Browse Exhibits (3 total)
“Debunking the Mythology of Crime”, the Wall Street Journal’s feature article on Wilson published in 1975, highlighted the intellectual and political appeal of Wilson’s thoughts on the great crime debate of the 1970s. This snapshot of public reaction toward Wilson’s arguments illuminated how and why Wilson rose to prominence as the intellectual powerhouse behind “tough on crime” policies enacted under the Nixon and Reagan Administrations. The author, Edwin Harwood, explained how Wilson’s perspective on the problems of crime differed from traditional liberal and conservative camps. Specifically, Harwood described how Wilson’s “contribution to the series of seasoned and scholarly challenges to the liberal perspective…offers refreshing insights into the crime problem that go beyond the stereotyped either-or policy choices of liberals and conservatives.”
 Harwood, Edwin. “Debunking the Mythology of Crime (1975).” Wall Street Journal (1923 -Current File). July 7, 1975.
One of the most prolific writers on crime and criminal behavior in the twentieth century—James Q. Wilson—rose to national prominence in the 1970s by making controversial proclamations against the liberal tradition of “curing root causes of crime.” Wilson famously debunked commonly held assumptions about lower class, crime-prone youth by presenting pointed critiques of criminological theorists of the 1960s. Ultimately, Wilson’s intellectual and political popularity demonstrated the receptiveness and deference that national policymakers and American citizens had toward public intellectual thought in the 1970s. Furthermore, Wilson’s ideas shed light on a host of public policy related challenges (in regards to criminal justice reform) that profoundly transformed traditional academic attitudes toward crime, urban violence, and policing throughout the decade.
In his National Affairs article published in 1966, “Crime in the Streets,” Wilson directly addressed accusations regarding racism and policing. When discussing the arrests rates and hysteria over the “urban crime wave,” Wilson asserted, “Some well-intentioned people believe that crime figures are inflated by the propensity of the police to arrest Negros for every little infraction…If the police didn’t discriminate against the Negro in this way, the argument goes, the crime figures would be lower and, in addition, the Negro would lose his undeserved reputation for having higher a crime rate than whites.” Wilson went on to claim, “Nobody who has spent much time with the police in Negro sections of our big cities could accept this argument…Residents of lower-class Negro neighborhoods tolerate more disorder, are less trusting of police, and are less willing to inform on their neighbors than are residents of higher-status neighborhoods.”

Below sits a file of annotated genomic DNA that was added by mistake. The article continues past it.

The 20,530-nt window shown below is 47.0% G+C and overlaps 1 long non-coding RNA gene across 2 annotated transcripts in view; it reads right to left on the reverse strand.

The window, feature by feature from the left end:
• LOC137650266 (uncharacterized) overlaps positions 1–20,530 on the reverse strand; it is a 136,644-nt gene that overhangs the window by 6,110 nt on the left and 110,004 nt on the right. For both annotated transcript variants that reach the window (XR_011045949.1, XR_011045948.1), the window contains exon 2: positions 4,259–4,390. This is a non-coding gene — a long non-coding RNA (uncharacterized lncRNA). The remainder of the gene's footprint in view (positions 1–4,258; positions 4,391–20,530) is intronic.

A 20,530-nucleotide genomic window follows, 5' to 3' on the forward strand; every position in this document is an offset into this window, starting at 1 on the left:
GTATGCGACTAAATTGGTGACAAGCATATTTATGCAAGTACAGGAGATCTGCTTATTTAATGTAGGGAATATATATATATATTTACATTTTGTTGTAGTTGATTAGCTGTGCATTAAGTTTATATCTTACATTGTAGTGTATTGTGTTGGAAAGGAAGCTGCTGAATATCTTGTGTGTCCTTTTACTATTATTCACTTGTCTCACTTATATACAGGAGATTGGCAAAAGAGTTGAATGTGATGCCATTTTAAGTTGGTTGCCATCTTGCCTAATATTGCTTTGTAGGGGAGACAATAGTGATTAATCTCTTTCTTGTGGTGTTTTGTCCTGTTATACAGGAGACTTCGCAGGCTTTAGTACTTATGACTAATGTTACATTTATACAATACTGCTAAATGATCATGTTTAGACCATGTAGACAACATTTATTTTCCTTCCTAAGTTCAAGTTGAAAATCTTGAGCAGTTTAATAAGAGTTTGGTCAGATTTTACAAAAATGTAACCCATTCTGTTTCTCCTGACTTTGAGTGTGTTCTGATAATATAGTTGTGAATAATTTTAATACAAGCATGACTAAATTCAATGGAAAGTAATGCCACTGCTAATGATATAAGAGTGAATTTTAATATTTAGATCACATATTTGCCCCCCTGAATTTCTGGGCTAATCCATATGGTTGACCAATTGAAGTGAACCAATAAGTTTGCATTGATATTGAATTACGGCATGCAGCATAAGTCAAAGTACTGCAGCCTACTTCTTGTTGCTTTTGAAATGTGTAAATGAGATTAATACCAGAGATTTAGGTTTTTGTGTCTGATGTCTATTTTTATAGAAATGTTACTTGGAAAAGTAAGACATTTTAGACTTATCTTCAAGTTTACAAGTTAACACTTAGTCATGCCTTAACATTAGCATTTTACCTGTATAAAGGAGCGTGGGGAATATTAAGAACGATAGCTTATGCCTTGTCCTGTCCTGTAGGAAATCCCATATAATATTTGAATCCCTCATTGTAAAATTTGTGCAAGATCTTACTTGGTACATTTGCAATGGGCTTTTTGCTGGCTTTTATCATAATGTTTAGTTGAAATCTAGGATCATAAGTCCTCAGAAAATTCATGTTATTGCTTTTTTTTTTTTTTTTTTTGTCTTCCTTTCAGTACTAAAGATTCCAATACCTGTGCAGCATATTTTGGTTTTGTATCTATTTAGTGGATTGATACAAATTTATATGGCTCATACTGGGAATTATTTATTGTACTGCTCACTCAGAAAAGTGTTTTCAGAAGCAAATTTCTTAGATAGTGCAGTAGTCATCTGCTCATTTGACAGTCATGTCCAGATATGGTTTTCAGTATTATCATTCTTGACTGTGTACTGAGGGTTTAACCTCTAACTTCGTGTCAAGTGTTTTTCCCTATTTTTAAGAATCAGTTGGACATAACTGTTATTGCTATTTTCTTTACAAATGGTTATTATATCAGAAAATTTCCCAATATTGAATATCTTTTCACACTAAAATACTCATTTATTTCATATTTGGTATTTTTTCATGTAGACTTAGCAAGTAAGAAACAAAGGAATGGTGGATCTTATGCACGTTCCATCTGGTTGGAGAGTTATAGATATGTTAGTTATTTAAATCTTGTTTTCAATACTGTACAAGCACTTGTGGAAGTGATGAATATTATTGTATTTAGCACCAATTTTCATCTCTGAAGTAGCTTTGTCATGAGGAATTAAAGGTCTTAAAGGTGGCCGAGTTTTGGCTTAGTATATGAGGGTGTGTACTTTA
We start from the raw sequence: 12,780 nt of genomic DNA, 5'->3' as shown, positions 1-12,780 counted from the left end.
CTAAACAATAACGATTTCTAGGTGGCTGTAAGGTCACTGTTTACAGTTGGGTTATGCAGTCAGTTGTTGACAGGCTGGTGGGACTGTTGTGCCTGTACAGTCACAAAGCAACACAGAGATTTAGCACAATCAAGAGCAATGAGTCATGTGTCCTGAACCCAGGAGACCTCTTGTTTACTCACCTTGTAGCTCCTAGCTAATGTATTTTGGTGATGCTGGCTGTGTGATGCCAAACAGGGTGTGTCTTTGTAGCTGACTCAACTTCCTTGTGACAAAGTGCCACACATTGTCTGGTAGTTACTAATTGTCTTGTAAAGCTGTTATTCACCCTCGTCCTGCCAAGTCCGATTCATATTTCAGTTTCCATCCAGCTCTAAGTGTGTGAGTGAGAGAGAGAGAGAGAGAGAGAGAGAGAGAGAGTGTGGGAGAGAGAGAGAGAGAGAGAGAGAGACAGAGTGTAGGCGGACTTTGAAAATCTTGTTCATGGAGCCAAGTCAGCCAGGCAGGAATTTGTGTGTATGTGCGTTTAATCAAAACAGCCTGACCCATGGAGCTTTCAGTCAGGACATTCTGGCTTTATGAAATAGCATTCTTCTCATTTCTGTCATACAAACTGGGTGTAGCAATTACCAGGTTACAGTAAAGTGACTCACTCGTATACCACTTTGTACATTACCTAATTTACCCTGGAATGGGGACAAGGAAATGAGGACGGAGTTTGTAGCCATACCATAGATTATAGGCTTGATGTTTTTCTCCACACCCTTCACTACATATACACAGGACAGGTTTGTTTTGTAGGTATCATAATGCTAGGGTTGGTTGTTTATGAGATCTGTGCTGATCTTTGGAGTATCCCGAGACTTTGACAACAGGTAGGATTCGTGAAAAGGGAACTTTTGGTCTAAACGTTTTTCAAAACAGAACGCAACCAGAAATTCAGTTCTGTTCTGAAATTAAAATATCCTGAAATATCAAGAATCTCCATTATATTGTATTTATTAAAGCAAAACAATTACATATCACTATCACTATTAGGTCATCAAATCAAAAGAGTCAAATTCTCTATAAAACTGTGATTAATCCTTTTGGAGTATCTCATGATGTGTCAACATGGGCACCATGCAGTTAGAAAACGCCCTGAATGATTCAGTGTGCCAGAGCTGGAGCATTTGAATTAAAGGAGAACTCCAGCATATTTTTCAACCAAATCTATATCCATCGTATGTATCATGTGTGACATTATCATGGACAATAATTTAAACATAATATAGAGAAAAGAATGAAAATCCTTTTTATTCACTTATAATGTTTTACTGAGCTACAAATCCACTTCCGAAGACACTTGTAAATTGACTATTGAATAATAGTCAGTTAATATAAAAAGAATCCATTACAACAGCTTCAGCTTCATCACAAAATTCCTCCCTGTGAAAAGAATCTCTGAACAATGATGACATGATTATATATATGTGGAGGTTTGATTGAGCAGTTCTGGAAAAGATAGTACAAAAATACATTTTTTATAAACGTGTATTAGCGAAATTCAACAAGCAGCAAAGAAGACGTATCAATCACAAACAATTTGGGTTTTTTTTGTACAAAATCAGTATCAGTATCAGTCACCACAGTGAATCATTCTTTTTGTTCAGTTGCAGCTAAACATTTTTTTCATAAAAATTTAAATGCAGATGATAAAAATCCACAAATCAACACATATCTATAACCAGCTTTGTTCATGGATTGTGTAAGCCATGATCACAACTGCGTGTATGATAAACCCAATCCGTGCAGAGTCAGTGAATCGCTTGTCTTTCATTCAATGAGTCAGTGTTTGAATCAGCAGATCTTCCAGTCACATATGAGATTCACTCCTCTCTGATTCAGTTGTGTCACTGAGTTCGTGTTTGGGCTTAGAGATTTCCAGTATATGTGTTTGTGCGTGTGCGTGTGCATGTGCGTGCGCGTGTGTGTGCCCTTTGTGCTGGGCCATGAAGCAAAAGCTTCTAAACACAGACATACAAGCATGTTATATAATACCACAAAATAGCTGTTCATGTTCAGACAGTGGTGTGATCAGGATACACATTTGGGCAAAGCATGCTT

Essentially, Wilson understood that policing activities disproportionately affected African Americans. However, he dismissed the possibility that police discrimination alone caused disparate amounts of contact between law enforcement and people of color in cities when compared to whites living in the suburbs. Instead, Wilson emphasized how rates of “Negro crime” and rampant trends of “disorderly conduct” in minority neighborhoods, in his mind, justified increased police surveillance in urban areas. Furthermore, he accused lawmakers and intellectuals of promoting this flawed logic in order to shackle the police, encourage urban violence, and “mollycoddle” street criminals.
 James Q. Wilson, "The Urban Unease," The Public Interest, Number 5, Fall 1969.
 James Q. Wilson, "The Urban Unease: Community vs. City," The Public Interest, Number 12, Summer 1968.
 James Q. Wilson, "Crime in the Streets," The Public Interest, Number 5, Fall 1966.